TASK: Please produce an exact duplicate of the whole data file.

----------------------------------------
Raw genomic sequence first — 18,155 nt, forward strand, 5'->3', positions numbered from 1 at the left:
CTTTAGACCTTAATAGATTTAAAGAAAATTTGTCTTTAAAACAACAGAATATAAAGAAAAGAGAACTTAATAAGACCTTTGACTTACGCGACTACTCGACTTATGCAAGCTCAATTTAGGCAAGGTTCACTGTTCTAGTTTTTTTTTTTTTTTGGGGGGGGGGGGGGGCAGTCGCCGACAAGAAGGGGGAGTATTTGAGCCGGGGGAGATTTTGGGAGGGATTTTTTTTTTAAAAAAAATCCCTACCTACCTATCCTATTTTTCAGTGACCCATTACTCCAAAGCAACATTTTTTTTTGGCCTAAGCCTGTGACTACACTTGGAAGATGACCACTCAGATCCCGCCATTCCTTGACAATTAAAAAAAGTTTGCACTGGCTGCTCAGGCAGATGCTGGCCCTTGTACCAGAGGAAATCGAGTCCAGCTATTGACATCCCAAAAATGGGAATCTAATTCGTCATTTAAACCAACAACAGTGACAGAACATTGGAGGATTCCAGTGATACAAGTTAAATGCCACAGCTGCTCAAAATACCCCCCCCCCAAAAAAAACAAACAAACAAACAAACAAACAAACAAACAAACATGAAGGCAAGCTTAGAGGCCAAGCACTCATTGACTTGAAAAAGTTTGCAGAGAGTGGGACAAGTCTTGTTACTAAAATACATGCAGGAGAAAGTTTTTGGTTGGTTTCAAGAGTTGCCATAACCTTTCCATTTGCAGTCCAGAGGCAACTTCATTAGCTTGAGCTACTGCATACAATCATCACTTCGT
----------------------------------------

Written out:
Raw genomic sequence first — 18,155 nt, forward strand, 5'->3', positions numbered from 1 at the left:
CTTTAGACCTTAATAGATTTAAAGAAAATTTGTCTTTAAAACAACAGAATATAAAGAAAAGAGAACTTAATAAGACCTTTGACTTACGCGACTACTCGACTTATGCAAGCTCAATTTAGGCAAGGTTCACTGTTCTAGTTTTTTTTTTTTTTTGGGGGGGGGGGGGGGCAGTCGCCGACAAGAAGGGGGAGTATTTGAGCCGGGGGAGATTTTGGGAGGGATTTTTTTTTTAAAAAAAATCCCTACCTACCTATCCTATTTTTCAGTGACCCATTACTCCAAAGCAACATTTTTTTTTGGCCTAAGCCTGTGACTACACTTGGAAGATGACCACTCAGATCCCGCCATTCCTTGACAATTAAAAAAAGTTTGCACTGGCTGCTCAGGCAGATGCTGGCCCTTGTACCAGAGGAAATCGAGTCCAGCTATTGACATCCCAAAAATGGGAATCTAATTCGTCATTTAAACCAACAACAGTGACAGAACATTGGAGGATTCCAGTGATACAAGTTAAATGCCACAGCTGCTCAAAATACCCCCCCCCCAAAAAAAACAAACAAACAAACAAACAAACAAACAAACAAACATGAAGGCAAGCTTAGAGGCCAAGCACTCATTGACTTGAAAAAGTTTGCAGAGAGTGGGACAAGTCTTGTTACTAAAATACATGCAGGAGAAAGTTTTTGGTTGGTTTCAAGAGTTGCCATAACCTTTCCATTTGCAGTCCAGAGGCAACTTCATTAGCTTGAGCTACTGCATACAATCATCACTTCGT